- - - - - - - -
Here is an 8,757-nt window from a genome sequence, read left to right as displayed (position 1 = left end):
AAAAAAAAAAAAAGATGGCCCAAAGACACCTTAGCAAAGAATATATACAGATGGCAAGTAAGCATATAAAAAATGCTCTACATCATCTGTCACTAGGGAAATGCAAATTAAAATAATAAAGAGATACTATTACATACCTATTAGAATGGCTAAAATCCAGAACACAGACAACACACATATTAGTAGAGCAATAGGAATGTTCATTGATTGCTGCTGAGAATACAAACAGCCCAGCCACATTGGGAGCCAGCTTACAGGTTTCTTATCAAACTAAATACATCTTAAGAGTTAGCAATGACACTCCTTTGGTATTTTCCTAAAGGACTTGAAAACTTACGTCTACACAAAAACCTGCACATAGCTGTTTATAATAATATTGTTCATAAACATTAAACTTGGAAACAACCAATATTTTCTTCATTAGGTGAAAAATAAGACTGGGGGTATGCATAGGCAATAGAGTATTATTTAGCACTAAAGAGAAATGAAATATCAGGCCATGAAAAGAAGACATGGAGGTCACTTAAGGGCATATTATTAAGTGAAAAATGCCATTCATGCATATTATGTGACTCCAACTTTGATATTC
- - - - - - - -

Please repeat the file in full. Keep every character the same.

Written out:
Here is an 8,757-nt window from a genome sequence, read left to right as displayed (position 1 = left end):
AAAAAAAAAAAAAGATGGCCCAAAGACACCTTAGCAAAGAATATATACAGATGGCAAGTAAGCATATAAAAAATGCTCTACATCATCTGTCACTAGGGAAATGCAAATTAAAATAATAAAGAGATACTATTACATACCTATTAGAATGGCTAAAATCCAGAACACAGACAACACACATATTAGTAGAGCAATAGGAATGTTCATTGATTGCTGCTGAGAATACAAACAGCCCAGCCACATTGGGAGCCAGCTTACAGGTTTCTTATCAAACTAAATACATCTTAAGAGTTAGCAATGACACTCCTTTGGTATTTTCCTAAAGGACTTGAAAACTTACGTCTACACAAAAACCTGCACATAGCTGTTTATAATAATATTGTTCATAAACATTAAACTTGGAAACAACCAATATTTTCTTCATTAGGTGAAAAATAAGACTGGGGGTATGCATAGGCAATAGAGTATTATTTAGCACTAAAGAGAAATGAAATATCAGGCCATGAAAAGAAGACATGGAGGTCACTTAAGGGCATATTATTAAGTGAAAAATGCCATTCATGCATATTATGTGACTCCAACTTTGATATTC